10 things you need to know before the opening bell

Here is what you need to know.

The Japanese yen is surging. On Thursday, Bank of Japan Governor Haruhiko Kuroda suggested the central bank could ease policy even further if needed. Those comments sent the yen as high as 108.02 per dollar, the strongest since October 29, 2014, two days before the central bank announced it was upping the size of its quantitative and qualitative easing (QQE) program. Thursday’s 1.2% gain has the yen up nearly 10% versus the dollar in 2016.

China’s FX reserves stopped sliding. China’s foreign exchange reserves increased by $10 billion in March to $3.2312 trillion. The 0.3% uptick was the first increase in four months, and is a welcome sign for China, which has bled through $800 billion of foreign cash after its reserves peaked at about $4 trillion in the middle of 2014. Economists were forecasting a drop of $6 billion.

Venezuela is making Fridays a holiday to conserve energy. Every Friday for the next two months has been declared a holiday by Venezuelan president Nicolas Maduro. According to Reuters, the measure is part of a 60-day plan to fend off a power crunch that has been exacerbated by drought and weak investment in energy infrastructure. The announcement was met with scepticism by many who wondered how kids would go to school and how grocery shopping would get done.

Valeant’s creditors are allowing a restructuring. According to the Wall Street Journal, Valeant and its creditors have reached an agreement that will allow the company to restructure $11 billion worth of secure loans. A person close to the matter told the WSJ, “Valeant agreed to pay a fee of $50,000 per $10 million of loans to lenders for the amendment and to boost interest rates on the debt by 1 percentage point, though the rate could decline if Valeant achieves certain financial metrics.” After gaining 18% during Wednesday’s session, Valeant shares shot up another 4% in after-hours trade on word a deal had been reached.

Jamie Dimon is worried about the future of the US. JPMorgan’s annual report was released on Tuesday. It was accompanied by a letter to shareholders from CEO Jamie Dimon, who among other things, suggested the US has “serious issues that we need to address.” Among the topics he listed were long-term fiscal and tax issues, immigration, education and infrastructure. “The problem is not that the US economy won’t be able to take care of its citizens — it is that taking away benefits, creating intergenerational warfare and scapegoating will make for very difficult and bad politics,” Dimon wrote.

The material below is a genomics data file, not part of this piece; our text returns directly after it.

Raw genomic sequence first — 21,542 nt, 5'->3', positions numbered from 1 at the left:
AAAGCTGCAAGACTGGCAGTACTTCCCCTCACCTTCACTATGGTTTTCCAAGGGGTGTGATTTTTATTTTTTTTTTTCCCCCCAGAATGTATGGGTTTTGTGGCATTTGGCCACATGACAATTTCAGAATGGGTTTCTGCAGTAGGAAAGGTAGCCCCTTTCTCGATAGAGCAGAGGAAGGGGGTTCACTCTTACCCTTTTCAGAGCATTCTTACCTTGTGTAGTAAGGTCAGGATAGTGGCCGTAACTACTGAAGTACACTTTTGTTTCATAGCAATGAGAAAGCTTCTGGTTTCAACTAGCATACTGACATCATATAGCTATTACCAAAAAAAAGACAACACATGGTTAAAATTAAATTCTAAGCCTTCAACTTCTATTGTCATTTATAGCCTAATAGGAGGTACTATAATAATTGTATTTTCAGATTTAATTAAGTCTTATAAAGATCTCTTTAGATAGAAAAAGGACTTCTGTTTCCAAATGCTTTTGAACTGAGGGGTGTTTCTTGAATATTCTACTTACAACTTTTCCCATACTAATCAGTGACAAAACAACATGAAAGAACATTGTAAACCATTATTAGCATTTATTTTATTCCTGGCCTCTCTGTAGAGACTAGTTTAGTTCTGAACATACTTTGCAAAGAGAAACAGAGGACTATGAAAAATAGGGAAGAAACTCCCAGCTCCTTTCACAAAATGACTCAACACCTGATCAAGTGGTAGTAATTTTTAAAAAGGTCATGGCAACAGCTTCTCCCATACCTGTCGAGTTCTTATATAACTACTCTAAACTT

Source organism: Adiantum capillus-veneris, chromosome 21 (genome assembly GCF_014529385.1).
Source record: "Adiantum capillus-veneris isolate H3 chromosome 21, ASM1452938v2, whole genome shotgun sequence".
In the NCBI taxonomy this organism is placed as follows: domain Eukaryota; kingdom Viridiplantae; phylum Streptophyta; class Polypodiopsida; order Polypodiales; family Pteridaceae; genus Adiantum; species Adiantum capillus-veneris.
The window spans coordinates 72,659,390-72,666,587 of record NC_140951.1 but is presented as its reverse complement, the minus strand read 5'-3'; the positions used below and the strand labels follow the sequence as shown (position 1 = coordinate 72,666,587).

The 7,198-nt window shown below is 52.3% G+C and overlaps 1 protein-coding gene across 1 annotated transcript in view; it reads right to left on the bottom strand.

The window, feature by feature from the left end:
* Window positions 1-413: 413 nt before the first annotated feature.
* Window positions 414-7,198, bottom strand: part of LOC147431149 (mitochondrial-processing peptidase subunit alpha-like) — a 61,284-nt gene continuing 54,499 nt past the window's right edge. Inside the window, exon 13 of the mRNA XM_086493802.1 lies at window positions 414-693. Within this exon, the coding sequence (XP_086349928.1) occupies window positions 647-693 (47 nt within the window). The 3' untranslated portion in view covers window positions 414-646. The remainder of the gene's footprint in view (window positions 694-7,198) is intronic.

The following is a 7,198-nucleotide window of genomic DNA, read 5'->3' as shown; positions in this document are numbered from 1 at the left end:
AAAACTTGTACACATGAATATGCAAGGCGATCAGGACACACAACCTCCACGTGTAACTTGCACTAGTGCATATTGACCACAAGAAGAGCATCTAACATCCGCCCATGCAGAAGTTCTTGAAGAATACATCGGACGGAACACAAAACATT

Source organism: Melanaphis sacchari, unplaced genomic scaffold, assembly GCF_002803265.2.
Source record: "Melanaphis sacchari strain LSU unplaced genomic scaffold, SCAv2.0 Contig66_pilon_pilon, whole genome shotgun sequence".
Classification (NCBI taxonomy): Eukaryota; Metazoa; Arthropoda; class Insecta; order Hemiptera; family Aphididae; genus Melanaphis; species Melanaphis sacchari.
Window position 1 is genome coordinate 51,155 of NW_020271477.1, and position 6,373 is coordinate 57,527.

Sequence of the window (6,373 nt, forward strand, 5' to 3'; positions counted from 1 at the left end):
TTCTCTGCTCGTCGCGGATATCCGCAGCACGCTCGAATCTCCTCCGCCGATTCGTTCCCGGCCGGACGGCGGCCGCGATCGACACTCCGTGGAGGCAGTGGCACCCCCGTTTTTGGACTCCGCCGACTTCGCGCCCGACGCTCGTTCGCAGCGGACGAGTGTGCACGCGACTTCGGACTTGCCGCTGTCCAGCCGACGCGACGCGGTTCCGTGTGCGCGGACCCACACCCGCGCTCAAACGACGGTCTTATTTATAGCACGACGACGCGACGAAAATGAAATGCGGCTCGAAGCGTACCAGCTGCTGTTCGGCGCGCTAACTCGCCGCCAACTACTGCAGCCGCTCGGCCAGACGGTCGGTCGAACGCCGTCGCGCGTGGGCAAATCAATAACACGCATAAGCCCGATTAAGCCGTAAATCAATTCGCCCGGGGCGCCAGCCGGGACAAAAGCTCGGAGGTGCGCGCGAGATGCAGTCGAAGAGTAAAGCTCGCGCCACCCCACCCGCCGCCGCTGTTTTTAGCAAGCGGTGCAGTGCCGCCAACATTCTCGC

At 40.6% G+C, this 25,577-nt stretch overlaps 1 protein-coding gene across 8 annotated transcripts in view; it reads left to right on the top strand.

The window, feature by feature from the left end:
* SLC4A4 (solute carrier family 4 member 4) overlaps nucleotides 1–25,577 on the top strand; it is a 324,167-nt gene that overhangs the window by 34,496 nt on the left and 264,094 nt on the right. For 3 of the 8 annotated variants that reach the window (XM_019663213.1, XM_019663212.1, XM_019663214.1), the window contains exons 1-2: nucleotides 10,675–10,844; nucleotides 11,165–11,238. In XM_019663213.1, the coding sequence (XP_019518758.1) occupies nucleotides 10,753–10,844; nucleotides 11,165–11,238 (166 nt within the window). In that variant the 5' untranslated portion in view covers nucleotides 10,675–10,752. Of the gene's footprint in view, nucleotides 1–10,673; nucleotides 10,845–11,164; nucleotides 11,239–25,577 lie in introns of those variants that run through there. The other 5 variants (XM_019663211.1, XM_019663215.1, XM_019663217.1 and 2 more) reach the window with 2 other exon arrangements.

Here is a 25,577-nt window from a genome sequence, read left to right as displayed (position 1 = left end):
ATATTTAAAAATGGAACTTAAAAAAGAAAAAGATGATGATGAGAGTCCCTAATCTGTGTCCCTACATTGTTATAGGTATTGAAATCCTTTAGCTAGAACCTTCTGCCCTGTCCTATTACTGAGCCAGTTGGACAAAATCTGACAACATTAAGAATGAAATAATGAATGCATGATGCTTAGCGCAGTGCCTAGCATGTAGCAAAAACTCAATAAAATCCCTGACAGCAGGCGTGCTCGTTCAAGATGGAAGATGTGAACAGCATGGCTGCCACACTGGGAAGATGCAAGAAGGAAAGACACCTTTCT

McDonald’s chairman is retiring. Andrew McKenna is stepping down as Chairman of McDonald’s Board of Directors after 12 years at the helm. McKenna’s stay on the board has spanned 25 years, and it will continue as he was named Chairman Emeritus. “It has been a privilege and honour to be part of McDonald’s growth and expansion throughout the years,” McKenna said in the press release. “I am confident that the Board will continue to deliver on our progress to enhance long-term shareholder value.”

Bed Bath & Beyond beat. The retailer announced earnings of $1.91 per share, easily beating the $1.81 that was expected. Revenue edged up 2.4% to $3.4 billion, matching estimates. The solid quarter comes following a disappointing end to 2015 that saw heavy coupon usage push profits down 10%. “Our fiscal 2015 financial performance reflects the benefit of the significant investments in our business, steady progress on our strategic initiatives, and the return of more than $1.1 billion to our shareholders through share repurchase,” CEO Steven Temares
in the accompanying release. Shares of the retailer were up as much as 8% in after-hours trade.

Stock markets around the world are mixed. Spain’s IBEX (-0.8%) is a drag in Europe after Australia’s ASX (+0.4%) paced the overnight advance. China’s Shanghai Composite (-1.5%) underperformed. S&P 500 futures are are lower by 10.25 points at 2050.00

Earnings reporting remains light. CarMax, Conagra and Rite Aid are among the names releasing their quarterly results ahead of the opening bell.

US economic data trickles out. Initial and continuing claims will be announced at 8:30 a.m. ET and consumer credit will cross the wires at 3 p.m. ET. Natural gas inventories are due out at 10:30 a.m. ET. The US 10-year yield is down 3 basis points 1.73%.

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